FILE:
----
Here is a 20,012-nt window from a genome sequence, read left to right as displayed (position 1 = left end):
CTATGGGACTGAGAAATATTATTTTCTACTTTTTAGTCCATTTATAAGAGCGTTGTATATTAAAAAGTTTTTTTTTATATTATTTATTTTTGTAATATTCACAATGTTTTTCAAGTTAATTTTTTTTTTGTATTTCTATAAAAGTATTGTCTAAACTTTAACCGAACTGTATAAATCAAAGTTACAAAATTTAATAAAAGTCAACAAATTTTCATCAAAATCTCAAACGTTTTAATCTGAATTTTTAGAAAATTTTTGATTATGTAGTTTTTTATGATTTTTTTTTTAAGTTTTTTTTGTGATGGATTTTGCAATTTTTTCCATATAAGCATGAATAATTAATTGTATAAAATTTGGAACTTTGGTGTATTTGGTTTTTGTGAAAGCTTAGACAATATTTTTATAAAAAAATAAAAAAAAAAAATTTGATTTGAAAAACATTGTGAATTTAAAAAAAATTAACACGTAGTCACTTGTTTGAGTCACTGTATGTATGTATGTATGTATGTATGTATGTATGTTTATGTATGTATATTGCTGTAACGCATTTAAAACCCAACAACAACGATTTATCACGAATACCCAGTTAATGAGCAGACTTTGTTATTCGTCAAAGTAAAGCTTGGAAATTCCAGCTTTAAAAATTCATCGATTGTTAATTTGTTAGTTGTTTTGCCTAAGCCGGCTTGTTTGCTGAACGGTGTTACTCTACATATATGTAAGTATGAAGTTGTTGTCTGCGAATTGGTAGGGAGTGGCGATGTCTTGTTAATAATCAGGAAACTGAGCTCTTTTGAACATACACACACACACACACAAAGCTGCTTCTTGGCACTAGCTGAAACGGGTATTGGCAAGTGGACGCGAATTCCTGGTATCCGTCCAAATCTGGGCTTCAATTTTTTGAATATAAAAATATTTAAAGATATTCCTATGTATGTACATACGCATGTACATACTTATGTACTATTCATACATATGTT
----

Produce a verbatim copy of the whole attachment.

Here is a 20,012-nt window from a genome sequence, read left to right as displayed (position 1 = left end):
CTATGGGACTGAGAAATATTATTTTCTACTTTTTAGTCCATTTATAAGAGCGTTGTATATTAAAAAGTTTTTTTTTATATTATTTATTTTTGTAATATTCACAATGTTTTTCAAGTTAATTTTTTTTTTGTATTTCTATAAAAGTATTGTCTAAACTTTAACCGAACTGTATAAATCAAAGTTACAAAATTTAATAAAAGTCAACAAATTTTCATCAAAATCTCAAACGTTTTAATCTGAATTTTTAGAAAATTTTTGATTATGTAGTTTTTTATGATTTTTTTTTTAAGTTTTTTTTGTGATGGATTTTGCAATTTTTTCCATATAAGCATGAATAATTAATTGTATAAAATTTGGAACTTTGGTGTATTTGGTTTTTGTGAAAGCTTAGACAATATTTTTATAAAAAAATAAAAAAAAAAAATTTGATTTGAAAAACATTGTGAATTTAAAAAAAATTAACACGTAGTCACTTGTTTGAGTCACTGTATGTATGTATGTATGTATGTATGTATGTATGTTTATGTATGTATATTGCTGTAACGCATTTAAAACCCAACAACAACGATTTATCACGAATACCCAGTTAATGAGCAGACTTTGTTATTCGTCAAAGTAAAGCTTGGAAATTCCAGCTTTAAAAATTCATCGATTGTTAATTTGTTAGTTGTTTTGCCTAAGCCGGCTTGTTTGCTGAACGGTGTTACTCTACATATATGTAAGTATGAAGTTGTTGTCTGCGAATTGGTAGGGAGTGGCGATGTCTTGTTAATAATCAGGAAACTGAGCTCTTTTGAACATACACACACACACACACAAAGCTGCTTCTTGGCACTAGCTGAAACGGGTATTGGCAAGTGGACGCGAATTCCTGGTATCCGTCCAAATCTGGGCTTCAATTTTTTGAATATAAAAATATTTAAAGATATTCCTATGTATGTACATACGCATGTACATACTTATGTACTATTCATACATATGTT